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September 7, 1984

Treating Adverse Effects of Verapamil

Author Affiliations

Royal Adelaide Hospital Adelaide, South Australia

JAMA. 1984;252(9):1129. doi:10.1001/jama.1984.03350090017006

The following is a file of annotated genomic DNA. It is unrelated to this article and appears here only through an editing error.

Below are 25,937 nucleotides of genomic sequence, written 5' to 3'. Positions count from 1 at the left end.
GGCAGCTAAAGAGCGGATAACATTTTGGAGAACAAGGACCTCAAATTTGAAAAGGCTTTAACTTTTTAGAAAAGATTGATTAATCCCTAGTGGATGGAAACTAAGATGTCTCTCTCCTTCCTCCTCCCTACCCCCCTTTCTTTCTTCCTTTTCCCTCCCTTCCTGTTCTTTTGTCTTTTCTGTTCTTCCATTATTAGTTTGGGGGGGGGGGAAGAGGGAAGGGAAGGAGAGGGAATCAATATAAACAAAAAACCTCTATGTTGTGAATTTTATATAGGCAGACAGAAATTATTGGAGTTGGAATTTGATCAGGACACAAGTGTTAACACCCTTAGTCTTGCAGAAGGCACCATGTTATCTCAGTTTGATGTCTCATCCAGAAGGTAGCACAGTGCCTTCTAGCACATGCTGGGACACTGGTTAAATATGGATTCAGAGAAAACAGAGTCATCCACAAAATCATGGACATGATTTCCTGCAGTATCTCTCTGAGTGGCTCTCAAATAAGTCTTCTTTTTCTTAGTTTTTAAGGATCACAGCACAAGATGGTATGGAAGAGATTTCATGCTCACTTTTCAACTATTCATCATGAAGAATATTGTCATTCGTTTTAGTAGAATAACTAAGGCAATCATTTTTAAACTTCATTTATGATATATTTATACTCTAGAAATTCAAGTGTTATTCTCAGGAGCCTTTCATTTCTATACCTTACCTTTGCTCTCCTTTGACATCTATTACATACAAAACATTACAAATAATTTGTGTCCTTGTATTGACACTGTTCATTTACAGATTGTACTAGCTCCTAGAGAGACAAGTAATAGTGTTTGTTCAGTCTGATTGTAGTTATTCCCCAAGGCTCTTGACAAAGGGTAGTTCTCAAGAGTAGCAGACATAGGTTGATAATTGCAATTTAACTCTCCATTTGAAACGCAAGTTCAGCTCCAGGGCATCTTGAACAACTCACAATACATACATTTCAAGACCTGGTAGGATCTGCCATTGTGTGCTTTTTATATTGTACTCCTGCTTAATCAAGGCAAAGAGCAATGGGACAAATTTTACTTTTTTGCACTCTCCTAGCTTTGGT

To the Editor.—  In The Journal, Morris and Goldschlager1 describe a beneficial response to intravenous (IV) calcium chloride in a patient who had verapamil-induced hypotension, low cardiac output, and bradycardia. While they stated that reversal of these adverse effects outweighed any possible vasodilating effect of calcium chloride, they cautioned against its use by stating that "the potential vasodilating effect of IV calcium chloride infusion (but not the gluconate, gluceptate, or lactate preparations) must be considered when using IV calcium to reverse adverse effects of verapamil," implying that these other preparations may be better.When using calcium gluconate to reverse verapamil overdosage, some authors have reported a poor response.2,3 Furthermore, when IV calcium gluconate is compared with calcium chloride, the body's retention of calcium is less,4 extracellular ionized calcium increases less predictably,5 and the positive inotropic effect of equimolar amounts is not as great.6If a